News: Ariz. Army Guard leader focuses on command team development
Story by Sgt. Lauren Twigg
PHOENIX - More than 50 Arizona Army National Guard leaders gathered for the first-ever land component commander’s senior leader professional development training, at Papago Park Military Reservation, March 8-9.
Leaders from across the state participated in a forum-style discussion to get acquainted with Army Brig. Gen. William Hall, the new LCC who assumed command late last year, and to gain a better understanding of future missions and goals.
Just as a coach develops a depth of talent among starters and players on the bench, Hall said his goals are to build a strong foundation to ensure dynamic leadership as his team prepares for the starting lineup.
“This weekend was about mentoring leaders,” Hall said. “The adjutant general wants us to build a bench within the Arizona Army National Guard, and a part of that is active interaction with my subordinates.”
A key to Hall’s effort is establishing a sustainable, quarterly training program for brigade-level command teams to conduct professional development, set the tone for subordinate unit training, and establish training lines of effort that nest within TAG’s and LCC’s priorities.
“The intent is to address a full command team,” Hall said. “I see us adding our judge advocate group representatives and retention noncommissioned officers because they are a part of the command team as well. This way, we have that core group that receives the same message and there is a common understanding of what needs to be accomplished.”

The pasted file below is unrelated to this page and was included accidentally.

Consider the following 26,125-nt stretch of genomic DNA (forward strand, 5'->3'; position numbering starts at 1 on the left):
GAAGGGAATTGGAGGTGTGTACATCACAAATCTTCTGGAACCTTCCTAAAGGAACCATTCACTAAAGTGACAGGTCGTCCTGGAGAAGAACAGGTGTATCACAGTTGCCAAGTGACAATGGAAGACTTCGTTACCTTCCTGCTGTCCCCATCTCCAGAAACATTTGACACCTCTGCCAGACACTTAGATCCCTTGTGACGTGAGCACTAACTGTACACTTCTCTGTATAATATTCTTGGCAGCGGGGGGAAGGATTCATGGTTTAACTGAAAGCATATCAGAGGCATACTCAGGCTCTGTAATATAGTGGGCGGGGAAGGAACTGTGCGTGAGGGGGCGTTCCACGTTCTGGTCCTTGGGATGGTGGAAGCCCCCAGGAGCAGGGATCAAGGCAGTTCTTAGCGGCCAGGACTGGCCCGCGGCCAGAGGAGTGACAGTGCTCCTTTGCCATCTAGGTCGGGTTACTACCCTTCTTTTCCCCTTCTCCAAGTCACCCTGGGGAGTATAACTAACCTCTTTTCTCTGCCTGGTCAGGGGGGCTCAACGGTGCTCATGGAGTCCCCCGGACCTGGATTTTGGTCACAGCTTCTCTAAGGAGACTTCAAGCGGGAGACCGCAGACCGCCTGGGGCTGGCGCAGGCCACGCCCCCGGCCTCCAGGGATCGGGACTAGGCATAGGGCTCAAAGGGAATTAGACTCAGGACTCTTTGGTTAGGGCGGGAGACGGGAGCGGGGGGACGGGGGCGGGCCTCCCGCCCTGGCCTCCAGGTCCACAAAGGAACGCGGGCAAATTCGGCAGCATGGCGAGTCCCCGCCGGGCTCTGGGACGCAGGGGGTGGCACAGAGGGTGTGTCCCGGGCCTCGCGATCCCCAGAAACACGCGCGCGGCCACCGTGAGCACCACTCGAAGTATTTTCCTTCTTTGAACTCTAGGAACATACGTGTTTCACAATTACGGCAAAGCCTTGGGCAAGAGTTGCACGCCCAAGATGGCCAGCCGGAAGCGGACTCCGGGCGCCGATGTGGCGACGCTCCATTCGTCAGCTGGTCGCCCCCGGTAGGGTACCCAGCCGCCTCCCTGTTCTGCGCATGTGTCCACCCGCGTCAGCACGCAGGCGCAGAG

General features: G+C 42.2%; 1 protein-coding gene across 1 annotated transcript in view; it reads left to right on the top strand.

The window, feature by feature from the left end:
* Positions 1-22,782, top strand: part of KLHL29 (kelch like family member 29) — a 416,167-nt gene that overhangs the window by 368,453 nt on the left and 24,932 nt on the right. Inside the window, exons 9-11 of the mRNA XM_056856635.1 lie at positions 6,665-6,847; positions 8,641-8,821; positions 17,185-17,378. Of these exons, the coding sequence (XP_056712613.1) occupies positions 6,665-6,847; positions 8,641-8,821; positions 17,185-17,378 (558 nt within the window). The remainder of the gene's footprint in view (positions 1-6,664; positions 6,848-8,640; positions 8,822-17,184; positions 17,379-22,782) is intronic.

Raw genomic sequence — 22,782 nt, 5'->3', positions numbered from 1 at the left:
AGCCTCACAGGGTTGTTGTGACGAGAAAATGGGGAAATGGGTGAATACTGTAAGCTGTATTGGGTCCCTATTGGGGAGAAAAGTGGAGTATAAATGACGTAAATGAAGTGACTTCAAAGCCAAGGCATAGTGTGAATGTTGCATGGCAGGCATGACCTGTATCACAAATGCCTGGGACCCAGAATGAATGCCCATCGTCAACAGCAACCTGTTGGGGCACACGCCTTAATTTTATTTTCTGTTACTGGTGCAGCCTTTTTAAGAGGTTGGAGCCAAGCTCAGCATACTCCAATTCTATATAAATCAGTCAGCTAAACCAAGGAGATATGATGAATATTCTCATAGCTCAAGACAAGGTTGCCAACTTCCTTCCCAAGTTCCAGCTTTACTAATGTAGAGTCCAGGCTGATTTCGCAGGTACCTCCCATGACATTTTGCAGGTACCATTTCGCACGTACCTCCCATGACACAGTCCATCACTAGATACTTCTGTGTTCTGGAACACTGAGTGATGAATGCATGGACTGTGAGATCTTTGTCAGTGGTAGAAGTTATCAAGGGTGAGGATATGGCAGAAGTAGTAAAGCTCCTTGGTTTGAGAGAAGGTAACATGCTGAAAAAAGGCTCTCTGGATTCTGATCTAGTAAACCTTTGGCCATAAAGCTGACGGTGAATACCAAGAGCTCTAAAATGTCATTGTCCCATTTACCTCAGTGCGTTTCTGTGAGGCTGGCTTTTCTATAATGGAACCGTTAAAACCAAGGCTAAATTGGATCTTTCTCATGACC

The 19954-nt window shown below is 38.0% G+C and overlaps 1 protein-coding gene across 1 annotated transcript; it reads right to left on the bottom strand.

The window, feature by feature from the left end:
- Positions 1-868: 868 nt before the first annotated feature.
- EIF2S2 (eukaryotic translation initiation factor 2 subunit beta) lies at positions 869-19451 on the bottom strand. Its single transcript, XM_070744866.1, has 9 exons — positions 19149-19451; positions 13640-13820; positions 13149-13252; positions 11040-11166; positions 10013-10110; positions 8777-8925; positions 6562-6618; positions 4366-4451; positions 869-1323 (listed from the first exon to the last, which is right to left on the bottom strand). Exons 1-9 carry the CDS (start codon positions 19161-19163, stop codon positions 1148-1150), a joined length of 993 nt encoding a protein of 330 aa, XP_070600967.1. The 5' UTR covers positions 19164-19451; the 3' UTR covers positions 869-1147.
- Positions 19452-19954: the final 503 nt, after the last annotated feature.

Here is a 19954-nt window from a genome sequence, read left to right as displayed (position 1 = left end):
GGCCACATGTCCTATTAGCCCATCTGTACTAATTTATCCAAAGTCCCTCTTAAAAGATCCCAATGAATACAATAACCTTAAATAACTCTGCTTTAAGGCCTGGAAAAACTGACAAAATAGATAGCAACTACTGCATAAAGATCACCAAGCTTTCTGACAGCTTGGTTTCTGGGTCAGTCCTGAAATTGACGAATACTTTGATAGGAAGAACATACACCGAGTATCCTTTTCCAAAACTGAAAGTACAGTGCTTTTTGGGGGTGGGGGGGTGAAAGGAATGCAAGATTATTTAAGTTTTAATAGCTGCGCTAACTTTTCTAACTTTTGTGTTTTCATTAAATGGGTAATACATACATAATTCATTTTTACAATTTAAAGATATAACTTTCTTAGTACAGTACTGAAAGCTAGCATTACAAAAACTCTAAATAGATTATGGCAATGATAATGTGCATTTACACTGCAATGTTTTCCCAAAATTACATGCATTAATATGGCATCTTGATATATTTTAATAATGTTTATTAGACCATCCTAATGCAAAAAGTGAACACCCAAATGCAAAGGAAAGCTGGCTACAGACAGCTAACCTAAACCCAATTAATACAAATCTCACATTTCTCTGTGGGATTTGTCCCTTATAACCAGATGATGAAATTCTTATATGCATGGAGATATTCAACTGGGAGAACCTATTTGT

The weekend kicked off with an Army physical fitness test early Saturday morning, which Hall said, falls in line with The Soldier’s Creed – affirming each member will be “physically and mentally tough.”
“Not only does it motivate me with my own physical fitness, taking the fitness test with my leaders gives us all the opportunity to demonstrate that we are disciplined and can maintain ourselves,” he said.
Afterward, the group discussed matters pertaining to personnel and program sustainment and improvement.
“Like any other organization, we have opportunities and challenges,” Hall said. “I want my leaders to identify and know how to actively take advantage of those opportunities and address those challenges. Generally, everything that we do should focus on improving readiness.”
“This event was a great opportunity for the LCC, senior staff, and command teams to develop trust in a collaborative environment,” said Army Col. John Hoefert, commander of the 158th Maneuver Enhancement Brigade. “We were able to learn from one another by participating in a dialogue focused on different aspects of the LCC’s command philosophy. We need to continue these events to ensure we sustain effective communication and share ideas as we persist in serving a common purpose.”
Academic in nature, Hall issued reading assignments from the book “American Generalship” by Edgar F. Puryear.
“This is something I’ve done for the past 12 years or so, and it’s how I establish leader development for others. That’s how I add training that I otherwise cannot do with part-time Guard members, so they come in to the brief with some training already accomplished,” Hall said.
The reading material assigned, Hall said, mainly portrays stories from general officers, but lessons from the book can applied at all levels.
“The book teaches that we can develop leaders by enabling them and providing feedback,” Hall said. “Through the reading assignment and the discussions, a better frame of reference is provided on how we are going to do business, and how we are going to meet challenges.”
Hall said success is achieved when senior leaders develop habitual relationships that include routine dialogue to teach, coach and mentor each other about ethics, standards and organizational best practices.
“The training exceeded my expectations,” Hall said. “Two things came from this training: one was the amount of participation, and the other part was laughter, because sometimes I think we take ourselves too seriously; those two probably measured the outcome and the strength of this training the most.”